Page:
Report: Agency hindering energy development on tribal lands
Native American reservations could produce much more of the country's solar and wind energy, but the U.S. Bureau of Indian Affairs largely has hindered energy development on tribal lands, the investigative arm of Congress has found.
The BIA often has the final say in approving documents that would clear the way for solar, wind, oil, gas and other projects on reservations, although a process is in places for tribes to take control.
But the agency has been slow to identify land and resource ownership, and lacks adequate staffing to review energy-related documents, the U.S. Government Accountability Office said in a report released this week. The study was requested by Republican Sen. John Barrasso of Wyoming, who chairs the Senate Committee on Indian Affairs.
The delays cause tribes to miss out on opportunities to generate revenue, the report said.
"Unless BIA takes steps to address the factors we identified, these factors may continue to contribute to developers avoiding Indian energy resources in favor of developing non-Indian resources," the GAO wrote. "Further, these factors place the agency at risk of not fulfilling its trust responsibility to Indian tribes and their members."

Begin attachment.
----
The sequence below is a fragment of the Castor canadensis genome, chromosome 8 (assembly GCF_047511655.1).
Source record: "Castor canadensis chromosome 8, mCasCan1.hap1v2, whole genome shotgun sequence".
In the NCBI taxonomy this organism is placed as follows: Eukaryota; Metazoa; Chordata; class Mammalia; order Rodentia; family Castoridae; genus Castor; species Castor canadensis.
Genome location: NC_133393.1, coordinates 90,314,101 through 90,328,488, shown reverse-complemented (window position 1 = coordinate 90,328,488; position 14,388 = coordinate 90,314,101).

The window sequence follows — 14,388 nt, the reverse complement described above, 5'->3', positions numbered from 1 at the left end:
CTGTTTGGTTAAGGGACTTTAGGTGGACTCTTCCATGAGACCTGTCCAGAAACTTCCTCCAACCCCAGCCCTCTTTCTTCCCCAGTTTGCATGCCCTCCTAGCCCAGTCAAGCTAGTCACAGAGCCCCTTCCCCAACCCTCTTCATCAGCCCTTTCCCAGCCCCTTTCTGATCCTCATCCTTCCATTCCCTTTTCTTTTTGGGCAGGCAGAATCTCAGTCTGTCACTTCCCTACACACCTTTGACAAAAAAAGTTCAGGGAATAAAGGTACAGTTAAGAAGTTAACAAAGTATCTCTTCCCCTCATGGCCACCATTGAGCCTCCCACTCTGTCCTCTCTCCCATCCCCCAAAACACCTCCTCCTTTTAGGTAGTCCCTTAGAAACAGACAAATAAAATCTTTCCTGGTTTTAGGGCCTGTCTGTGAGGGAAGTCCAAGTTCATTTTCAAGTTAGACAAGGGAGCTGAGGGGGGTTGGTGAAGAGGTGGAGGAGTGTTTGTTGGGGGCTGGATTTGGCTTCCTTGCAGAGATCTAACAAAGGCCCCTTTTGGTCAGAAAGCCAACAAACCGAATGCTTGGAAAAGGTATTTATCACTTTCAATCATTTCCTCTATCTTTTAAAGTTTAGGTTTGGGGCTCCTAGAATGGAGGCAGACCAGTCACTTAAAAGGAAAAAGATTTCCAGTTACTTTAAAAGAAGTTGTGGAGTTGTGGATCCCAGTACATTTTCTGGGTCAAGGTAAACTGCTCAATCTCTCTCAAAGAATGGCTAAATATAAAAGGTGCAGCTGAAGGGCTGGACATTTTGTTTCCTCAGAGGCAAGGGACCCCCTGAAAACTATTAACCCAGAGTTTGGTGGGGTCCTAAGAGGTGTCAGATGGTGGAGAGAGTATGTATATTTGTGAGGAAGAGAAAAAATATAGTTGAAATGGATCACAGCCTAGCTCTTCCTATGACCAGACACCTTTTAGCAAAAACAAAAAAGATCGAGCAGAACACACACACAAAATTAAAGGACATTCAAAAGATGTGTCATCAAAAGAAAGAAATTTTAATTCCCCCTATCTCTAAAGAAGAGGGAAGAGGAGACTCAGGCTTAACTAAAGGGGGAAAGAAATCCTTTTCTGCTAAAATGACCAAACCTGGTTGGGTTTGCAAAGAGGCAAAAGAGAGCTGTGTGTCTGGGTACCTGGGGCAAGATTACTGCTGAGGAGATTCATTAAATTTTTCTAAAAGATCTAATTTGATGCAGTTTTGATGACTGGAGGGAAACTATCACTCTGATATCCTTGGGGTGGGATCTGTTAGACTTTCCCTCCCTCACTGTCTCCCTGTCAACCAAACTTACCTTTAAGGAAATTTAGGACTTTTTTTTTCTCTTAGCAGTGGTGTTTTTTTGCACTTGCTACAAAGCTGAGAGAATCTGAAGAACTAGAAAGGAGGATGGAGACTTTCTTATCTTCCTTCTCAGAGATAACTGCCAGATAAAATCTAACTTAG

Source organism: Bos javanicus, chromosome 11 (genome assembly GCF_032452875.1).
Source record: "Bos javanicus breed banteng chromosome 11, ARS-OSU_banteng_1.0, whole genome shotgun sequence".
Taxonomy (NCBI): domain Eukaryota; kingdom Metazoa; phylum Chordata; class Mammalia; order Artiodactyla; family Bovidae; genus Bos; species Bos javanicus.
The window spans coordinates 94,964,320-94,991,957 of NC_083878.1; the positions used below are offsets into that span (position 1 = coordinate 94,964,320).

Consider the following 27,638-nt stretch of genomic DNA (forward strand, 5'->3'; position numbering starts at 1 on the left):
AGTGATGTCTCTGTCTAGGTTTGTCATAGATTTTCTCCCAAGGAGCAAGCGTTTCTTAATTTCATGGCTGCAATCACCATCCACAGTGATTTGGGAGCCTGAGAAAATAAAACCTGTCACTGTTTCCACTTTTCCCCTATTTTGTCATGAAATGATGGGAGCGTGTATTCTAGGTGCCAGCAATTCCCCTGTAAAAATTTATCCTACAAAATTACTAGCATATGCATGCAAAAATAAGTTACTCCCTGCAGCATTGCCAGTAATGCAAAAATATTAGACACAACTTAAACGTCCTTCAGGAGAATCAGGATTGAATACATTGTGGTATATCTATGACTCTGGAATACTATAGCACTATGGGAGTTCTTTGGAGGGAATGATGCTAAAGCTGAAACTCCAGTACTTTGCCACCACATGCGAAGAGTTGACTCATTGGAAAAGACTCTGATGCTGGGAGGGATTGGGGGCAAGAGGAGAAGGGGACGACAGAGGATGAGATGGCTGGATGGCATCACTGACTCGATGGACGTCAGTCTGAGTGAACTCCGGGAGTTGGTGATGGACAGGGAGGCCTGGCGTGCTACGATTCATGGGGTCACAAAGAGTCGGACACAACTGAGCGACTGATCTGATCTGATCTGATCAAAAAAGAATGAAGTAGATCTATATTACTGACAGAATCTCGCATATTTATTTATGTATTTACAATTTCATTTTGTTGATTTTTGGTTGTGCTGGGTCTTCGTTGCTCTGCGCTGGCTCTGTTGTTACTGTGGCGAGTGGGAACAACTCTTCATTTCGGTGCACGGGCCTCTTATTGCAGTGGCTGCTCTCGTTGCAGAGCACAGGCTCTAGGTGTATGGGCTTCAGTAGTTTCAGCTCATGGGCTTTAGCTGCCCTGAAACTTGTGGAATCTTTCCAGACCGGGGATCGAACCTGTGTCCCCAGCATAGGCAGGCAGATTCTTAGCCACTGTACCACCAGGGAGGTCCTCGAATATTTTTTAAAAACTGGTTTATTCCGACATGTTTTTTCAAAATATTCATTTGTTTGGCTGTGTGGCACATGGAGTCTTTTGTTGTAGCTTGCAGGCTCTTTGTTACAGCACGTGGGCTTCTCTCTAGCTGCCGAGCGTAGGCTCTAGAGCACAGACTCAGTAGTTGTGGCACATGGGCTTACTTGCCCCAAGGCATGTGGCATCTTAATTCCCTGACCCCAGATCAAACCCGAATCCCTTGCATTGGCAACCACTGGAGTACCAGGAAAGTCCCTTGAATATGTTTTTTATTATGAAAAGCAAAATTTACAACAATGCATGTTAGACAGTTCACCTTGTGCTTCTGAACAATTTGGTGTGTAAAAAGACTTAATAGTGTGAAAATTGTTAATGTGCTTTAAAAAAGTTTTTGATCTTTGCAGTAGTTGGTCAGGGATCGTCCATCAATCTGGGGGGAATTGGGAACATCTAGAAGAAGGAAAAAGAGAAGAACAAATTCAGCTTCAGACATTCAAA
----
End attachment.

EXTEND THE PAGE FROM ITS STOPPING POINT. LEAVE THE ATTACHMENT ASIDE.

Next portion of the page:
The Southern Ute Tribe in Colorado estimated it has lost out on an estimated $95 million in revenue from oil and gas severance taxes, permit fees and royalties as dozens of applications for easements waited years for BIA review. The Rosebud Sioux Tribe in South Dakota said the BIA took 18 months to review a wind lease, halting the project.
The GAO recommended that the BIA do a better job of tracking data, and review times so the process is transparent and moves forward without unnecessary delays. The BIA said it is getting ready to deploy a system nationally that would do so, and acknowledged it needs to give more guidance to tribes on how to take over certain federal responsibilities, according to the report. Agency spokeswoman Nedra Darling did not immediately respond Wednesday to a request for further comment.
A 2005 federal law allows tribes to enter into agreements with the federal government to approve leases, business agreements and easements for energy development on tribal land, but no tribe has done so, the report said. Tribal officials interviewed by the GAO said the regulations were unclear, they lacked funding to pursue control, and the process was confusing and time-consuming.
Barrasso said he'll work with Congress to ensure the right steps are taken to allow tribe to develop their resources quicker.
According to the GAO report, tribal lands could produce 5 percent of the country's solar energy and more than 3 percent of electricity from wind.
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